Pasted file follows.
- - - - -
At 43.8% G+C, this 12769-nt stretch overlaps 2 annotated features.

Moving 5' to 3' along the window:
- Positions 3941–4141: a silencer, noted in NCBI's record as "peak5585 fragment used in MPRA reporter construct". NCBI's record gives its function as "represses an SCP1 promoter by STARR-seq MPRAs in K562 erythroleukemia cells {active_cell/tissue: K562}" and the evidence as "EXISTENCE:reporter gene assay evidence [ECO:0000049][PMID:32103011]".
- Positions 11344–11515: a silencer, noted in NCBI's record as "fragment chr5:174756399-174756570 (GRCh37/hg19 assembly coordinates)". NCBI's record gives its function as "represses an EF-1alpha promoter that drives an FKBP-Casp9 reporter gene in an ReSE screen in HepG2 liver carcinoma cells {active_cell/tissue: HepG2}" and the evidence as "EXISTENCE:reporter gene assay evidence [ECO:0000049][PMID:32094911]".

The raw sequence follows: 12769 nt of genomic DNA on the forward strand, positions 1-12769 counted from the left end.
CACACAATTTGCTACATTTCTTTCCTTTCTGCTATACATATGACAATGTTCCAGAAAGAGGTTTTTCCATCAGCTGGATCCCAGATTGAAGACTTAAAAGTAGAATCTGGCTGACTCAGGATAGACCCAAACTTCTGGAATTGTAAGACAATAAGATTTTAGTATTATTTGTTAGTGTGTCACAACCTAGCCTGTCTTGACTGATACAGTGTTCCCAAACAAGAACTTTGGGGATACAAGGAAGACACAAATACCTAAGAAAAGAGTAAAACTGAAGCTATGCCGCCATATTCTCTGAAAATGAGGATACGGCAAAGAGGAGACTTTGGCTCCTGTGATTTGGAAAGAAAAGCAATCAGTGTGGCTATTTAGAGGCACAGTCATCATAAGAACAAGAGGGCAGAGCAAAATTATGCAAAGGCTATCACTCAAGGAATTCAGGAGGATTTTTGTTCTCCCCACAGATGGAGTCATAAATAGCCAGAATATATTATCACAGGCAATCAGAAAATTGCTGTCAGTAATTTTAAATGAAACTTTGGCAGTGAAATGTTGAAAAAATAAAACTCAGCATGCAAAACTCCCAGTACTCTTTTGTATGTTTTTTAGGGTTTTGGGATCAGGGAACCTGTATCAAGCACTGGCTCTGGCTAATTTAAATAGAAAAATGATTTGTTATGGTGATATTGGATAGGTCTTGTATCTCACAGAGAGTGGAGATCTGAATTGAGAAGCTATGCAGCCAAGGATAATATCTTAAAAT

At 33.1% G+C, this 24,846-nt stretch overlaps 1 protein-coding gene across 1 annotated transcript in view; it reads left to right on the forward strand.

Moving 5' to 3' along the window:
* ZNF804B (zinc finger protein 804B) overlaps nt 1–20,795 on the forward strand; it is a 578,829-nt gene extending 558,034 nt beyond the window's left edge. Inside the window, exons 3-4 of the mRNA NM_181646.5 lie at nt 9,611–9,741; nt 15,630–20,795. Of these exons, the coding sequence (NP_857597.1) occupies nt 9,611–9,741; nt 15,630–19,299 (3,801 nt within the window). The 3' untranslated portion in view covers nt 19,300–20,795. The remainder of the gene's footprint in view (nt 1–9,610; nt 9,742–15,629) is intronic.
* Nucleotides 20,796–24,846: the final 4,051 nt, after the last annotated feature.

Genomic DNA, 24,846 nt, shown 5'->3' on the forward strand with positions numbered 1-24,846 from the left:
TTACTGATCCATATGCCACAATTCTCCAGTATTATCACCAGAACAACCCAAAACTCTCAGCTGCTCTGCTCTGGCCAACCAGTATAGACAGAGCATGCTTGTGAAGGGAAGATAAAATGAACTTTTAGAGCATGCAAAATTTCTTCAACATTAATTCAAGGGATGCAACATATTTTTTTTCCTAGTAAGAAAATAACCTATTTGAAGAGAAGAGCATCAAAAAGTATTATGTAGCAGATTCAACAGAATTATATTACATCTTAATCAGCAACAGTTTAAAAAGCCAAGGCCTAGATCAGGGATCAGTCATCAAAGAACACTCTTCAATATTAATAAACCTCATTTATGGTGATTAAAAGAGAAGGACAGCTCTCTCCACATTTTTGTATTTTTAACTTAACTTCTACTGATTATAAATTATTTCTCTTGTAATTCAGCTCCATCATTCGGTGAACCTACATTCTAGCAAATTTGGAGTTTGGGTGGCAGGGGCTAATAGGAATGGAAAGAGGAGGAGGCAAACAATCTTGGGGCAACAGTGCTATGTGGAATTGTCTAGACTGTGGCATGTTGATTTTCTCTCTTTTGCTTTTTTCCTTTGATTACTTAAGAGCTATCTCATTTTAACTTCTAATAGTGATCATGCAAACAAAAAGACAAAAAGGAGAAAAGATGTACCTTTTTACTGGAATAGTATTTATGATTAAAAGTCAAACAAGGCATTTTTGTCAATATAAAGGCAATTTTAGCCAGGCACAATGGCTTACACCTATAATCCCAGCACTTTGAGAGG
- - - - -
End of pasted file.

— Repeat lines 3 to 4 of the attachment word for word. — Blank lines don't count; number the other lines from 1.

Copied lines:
- Positions 3941–4141: a silencer, noted in NCBI's record as "peak5585 fragment used in MPRA reporter construct". NCBI's record gives its function as "represses an SCP1 promoter by STARR-seq MPRAs in K562 erythroleukemia cells {active_cell/tissue: K562}" and the evidence as "EXISTENCE:reporter gene assay evidence [ECO:0000049][PMID:32103011]".
- Positions 11344–11515: a silencer, noted in NCBI's record as "fragment chr5:174756399-174756570 (GRCh37/hg19 assembly coordinates)". NCBI's record gives its function as "represses an EF-1alpha promoter that drives an FKBP-Casp9 reporter gene in an ReSE screen in HepG2 liver carcinoma cells {active_cell/tissue: HepG2}" and the evidence as "EXISTENCE:reporter gene assay evidence [ECO:0000049][PMID:32094911]".